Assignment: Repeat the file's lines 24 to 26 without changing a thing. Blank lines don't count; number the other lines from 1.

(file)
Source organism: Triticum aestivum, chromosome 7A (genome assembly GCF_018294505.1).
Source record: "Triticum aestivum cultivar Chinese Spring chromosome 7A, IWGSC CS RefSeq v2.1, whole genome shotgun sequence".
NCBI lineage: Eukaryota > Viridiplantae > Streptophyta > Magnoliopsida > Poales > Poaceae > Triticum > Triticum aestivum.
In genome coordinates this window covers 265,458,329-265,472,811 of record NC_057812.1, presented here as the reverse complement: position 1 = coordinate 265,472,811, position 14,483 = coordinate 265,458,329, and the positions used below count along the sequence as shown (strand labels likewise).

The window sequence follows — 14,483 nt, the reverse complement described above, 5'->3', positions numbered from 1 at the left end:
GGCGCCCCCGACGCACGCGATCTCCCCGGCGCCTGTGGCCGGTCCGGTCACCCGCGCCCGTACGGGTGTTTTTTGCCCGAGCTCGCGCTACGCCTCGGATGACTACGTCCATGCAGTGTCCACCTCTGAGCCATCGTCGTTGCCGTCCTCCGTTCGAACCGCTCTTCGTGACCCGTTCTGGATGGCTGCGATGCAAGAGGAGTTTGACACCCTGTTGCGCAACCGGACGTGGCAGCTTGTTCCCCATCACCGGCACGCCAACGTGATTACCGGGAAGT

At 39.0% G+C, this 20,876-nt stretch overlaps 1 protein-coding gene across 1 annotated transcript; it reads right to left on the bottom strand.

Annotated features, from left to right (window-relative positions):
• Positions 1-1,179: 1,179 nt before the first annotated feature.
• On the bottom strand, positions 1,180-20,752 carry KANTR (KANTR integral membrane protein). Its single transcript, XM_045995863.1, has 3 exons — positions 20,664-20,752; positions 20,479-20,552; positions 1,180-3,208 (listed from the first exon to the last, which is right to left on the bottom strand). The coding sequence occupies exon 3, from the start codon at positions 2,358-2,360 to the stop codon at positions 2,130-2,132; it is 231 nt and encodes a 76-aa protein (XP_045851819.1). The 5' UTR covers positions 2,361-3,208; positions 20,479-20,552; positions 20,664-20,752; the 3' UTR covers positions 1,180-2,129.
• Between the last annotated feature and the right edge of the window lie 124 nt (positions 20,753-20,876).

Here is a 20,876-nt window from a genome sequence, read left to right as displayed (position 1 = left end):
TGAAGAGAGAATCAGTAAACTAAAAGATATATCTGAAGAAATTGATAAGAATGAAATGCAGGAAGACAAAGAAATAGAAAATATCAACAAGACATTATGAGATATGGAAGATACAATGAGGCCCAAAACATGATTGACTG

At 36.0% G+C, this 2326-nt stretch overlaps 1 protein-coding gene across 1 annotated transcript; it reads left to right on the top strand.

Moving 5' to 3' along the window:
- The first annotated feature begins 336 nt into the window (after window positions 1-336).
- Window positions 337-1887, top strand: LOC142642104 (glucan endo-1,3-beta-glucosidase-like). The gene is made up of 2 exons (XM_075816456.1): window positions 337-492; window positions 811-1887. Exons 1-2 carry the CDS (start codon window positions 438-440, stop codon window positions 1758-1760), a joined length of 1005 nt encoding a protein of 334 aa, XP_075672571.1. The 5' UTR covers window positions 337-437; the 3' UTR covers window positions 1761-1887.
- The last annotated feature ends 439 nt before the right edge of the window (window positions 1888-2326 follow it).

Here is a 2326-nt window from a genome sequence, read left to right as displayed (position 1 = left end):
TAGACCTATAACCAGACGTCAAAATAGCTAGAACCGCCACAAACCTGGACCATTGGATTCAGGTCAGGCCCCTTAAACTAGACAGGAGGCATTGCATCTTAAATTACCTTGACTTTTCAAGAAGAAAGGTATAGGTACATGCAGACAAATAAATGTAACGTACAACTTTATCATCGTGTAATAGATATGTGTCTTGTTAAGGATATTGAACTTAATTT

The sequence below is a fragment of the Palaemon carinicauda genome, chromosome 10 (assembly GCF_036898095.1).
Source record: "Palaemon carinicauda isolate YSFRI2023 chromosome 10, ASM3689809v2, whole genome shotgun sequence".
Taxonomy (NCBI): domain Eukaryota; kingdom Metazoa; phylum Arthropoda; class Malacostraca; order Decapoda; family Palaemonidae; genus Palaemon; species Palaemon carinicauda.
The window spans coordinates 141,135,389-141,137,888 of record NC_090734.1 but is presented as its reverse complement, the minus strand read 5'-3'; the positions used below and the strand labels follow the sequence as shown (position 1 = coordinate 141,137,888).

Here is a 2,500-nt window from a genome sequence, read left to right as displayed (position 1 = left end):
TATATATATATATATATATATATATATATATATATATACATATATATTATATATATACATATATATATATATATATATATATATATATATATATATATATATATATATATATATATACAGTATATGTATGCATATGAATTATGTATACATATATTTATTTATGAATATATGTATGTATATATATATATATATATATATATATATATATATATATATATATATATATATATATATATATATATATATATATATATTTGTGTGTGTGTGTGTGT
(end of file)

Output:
The window spans coordinates 141,135,389-141,137,888 of record NC_090734.1 but is presented as its reverse complement, the minus strand read 5'-3'; the positions used below and the strand labels follow the sequence as shown (position 1 = coordinate 141,137,888).

Here is a 2,500-nt window from a genome sequence, read left to right as displayed (position 1 = left end):
TATATATATATATATATATATATATATATATATATATACATATATATTATATATATACATATATATATATATATATATATATATATATATATATATATATATATATATATATATATACAGTATATGTATGCATATGAATTATGTATACATATATTTATTTATGAATATATGTATGTATATATATATATATATATATATATATATATATATATATATATATATATATATATATATATATATATATATATATATATTTGTGTGTGTGTGTGTGT